• Radio frequency identification is a technology that was not given much attention until the turn of the 21st century. Basically, RFID is a way for devices to communicate through radio frequency so they can identify each other and be used to exchange information. RFID devices can contain information specific to the owner of the device.


    In 1973, Mario Cardullo patented the first known ancestor to today's RFID technology. It included a transmitter and a receiver for exchange of data.

    Why RFID Became Recognized

    In the early 21st century, RFID really started catching on as people started realizing more practical uses for it. Devices that people use daily started implementing RFID technology--credit cards, keys and identification cards.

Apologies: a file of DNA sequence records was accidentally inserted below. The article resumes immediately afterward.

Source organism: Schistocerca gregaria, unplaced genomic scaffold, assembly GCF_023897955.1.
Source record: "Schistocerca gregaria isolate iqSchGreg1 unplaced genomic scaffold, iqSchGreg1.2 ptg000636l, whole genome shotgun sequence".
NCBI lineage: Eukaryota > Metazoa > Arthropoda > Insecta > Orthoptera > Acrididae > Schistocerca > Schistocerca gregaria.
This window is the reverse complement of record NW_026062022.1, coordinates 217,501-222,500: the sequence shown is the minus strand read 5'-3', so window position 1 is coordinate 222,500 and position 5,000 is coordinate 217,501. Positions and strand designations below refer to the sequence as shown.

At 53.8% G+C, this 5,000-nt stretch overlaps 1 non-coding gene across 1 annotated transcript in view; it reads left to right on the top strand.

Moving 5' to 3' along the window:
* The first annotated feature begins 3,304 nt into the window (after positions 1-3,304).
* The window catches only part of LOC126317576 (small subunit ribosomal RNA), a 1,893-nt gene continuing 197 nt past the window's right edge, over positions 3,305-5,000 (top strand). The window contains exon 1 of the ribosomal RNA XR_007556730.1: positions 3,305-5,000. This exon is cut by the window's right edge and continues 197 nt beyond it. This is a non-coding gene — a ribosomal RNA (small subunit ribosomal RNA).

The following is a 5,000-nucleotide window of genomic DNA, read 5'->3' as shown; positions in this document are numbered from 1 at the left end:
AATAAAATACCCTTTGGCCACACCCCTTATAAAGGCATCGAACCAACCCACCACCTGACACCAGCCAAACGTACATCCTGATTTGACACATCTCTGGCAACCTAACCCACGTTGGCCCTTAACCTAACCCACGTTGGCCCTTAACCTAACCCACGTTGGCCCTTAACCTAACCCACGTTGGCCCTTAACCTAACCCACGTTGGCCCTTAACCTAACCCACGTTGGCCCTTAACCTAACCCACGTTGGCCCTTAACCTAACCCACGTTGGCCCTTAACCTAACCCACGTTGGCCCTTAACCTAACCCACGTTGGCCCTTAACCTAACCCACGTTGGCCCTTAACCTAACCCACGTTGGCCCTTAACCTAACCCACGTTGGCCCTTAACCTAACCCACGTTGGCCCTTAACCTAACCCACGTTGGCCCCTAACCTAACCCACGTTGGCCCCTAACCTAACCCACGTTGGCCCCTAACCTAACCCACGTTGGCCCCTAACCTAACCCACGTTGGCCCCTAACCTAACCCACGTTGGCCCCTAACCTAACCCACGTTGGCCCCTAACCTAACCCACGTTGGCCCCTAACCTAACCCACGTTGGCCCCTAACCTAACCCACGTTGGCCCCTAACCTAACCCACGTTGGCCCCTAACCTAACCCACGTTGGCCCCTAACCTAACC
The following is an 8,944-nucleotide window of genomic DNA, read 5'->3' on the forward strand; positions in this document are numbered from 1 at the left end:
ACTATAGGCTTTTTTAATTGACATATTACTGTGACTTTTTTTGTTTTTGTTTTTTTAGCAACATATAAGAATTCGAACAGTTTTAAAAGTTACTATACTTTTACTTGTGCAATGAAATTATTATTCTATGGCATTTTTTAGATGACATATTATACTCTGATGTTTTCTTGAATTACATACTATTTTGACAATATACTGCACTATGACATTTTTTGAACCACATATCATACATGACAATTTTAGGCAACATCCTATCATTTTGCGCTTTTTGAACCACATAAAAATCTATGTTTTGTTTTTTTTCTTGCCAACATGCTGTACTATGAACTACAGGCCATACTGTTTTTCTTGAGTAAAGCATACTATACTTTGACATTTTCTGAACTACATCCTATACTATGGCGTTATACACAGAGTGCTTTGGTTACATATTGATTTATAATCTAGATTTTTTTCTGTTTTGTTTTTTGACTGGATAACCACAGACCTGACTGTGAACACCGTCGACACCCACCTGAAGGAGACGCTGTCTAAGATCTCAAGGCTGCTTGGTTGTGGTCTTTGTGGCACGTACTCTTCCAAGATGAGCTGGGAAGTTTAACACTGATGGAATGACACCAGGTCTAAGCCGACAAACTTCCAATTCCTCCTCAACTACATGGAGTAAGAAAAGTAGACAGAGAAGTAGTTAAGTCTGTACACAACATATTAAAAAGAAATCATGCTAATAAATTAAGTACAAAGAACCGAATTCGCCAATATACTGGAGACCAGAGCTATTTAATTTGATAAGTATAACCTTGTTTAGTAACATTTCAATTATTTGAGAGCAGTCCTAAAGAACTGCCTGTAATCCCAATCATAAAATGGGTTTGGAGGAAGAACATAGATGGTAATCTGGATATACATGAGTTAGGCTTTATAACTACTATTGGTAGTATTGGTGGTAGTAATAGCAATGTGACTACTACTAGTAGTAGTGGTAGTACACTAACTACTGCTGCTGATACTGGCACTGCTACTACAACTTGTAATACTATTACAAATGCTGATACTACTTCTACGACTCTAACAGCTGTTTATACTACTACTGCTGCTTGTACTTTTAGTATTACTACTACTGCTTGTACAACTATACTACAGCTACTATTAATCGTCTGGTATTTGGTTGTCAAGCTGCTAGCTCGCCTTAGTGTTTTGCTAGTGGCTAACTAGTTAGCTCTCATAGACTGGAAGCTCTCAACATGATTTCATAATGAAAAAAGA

As RFID started gaining ground, VeriChip has made a controversial jump in how RFID can be used. The company announced in August 2009 that it had developed a new type of chip called VeriTrace, designed to assist in locating lost people in cases of emergency, such as natural disasters.

    Human Implantation

    RFID microchips make information much easier to access, such as a patient's medical records. Other uses may include location of soldiers missing in action as well as location of missing children.


    Despite the controversy surrounding human implantation that implies that RFID microchips can be used to spy on people, the U.S. Senate has made it illegal for any entity to force a person to implant the chip for any reason in Senate Bill 362.


    U.S. Patent 3,713,148

    The Benefits of RFID Technology

    VeriChip August 2009 Press Release

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